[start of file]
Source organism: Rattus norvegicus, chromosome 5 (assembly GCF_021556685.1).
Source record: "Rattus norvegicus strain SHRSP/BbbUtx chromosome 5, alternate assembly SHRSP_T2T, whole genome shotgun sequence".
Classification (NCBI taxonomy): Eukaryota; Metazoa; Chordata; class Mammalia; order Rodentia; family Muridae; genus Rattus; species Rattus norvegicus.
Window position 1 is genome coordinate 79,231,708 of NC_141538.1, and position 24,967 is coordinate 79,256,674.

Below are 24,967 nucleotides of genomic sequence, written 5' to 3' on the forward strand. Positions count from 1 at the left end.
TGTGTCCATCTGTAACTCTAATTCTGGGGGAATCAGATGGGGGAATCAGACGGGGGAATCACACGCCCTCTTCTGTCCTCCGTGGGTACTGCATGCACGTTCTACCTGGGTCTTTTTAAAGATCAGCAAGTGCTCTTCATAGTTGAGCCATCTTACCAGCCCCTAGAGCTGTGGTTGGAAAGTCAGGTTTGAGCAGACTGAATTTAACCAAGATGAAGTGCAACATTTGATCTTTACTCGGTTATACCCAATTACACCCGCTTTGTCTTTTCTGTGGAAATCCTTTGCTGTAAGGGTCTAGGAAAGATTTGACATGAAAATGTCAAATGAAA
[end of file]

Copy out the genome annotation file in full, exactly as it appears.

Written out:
Source organism: Rattus norvegicus, chromosome 5 (assembly GCF_021556685.1).
Source record: "Rattus norvegicus strain SHRSP/BbbUtx chromosome 5, alternate assembly SHRSP_T2T, whole genome shotgun sequence".
Classification (NCBI taxonomy): Eukaryota; Metazoa; Chordata; class Mammalia; order Rodentia; family Muridae; genus Rattus; species Rattus norvegicus.
Window position 1 is genome coordinate 79,231,708 of NC_141538.1, and position 24,967 is coordinate 79,256,674.

Below are 24,967 nucleotides of genomic sequence, written 5' to 3' on the forward strand. Positions count from 1 at the left end.
TGTGTCCATCTGTAACTCTAATTCTGGGGGAATCAGATGGGGGAATCAGACGGGGGAATCACACGCCCTCTTCTGTCCTCCGTGGGTACTGCATGCACGTTCTACCTGGGTCTTTTTAAAGATCAGCAAGTGCTCTTCATAGTTGAGCCATCTTACCAGCCCCTAGAGCTGTGGTTGGAAAGTCAGGTTTGAGCAGACTGAATTTAACCAAGATGAAGTGCAACATTTGATCTTTACTCGGTTATACCCAATTACACCCGCTTTGTCTTTTCTGTGGAAATCCTTTGCTGTAAGGGTCTAGGAAAGATTTGACATGAAAATGTCAAATGAAA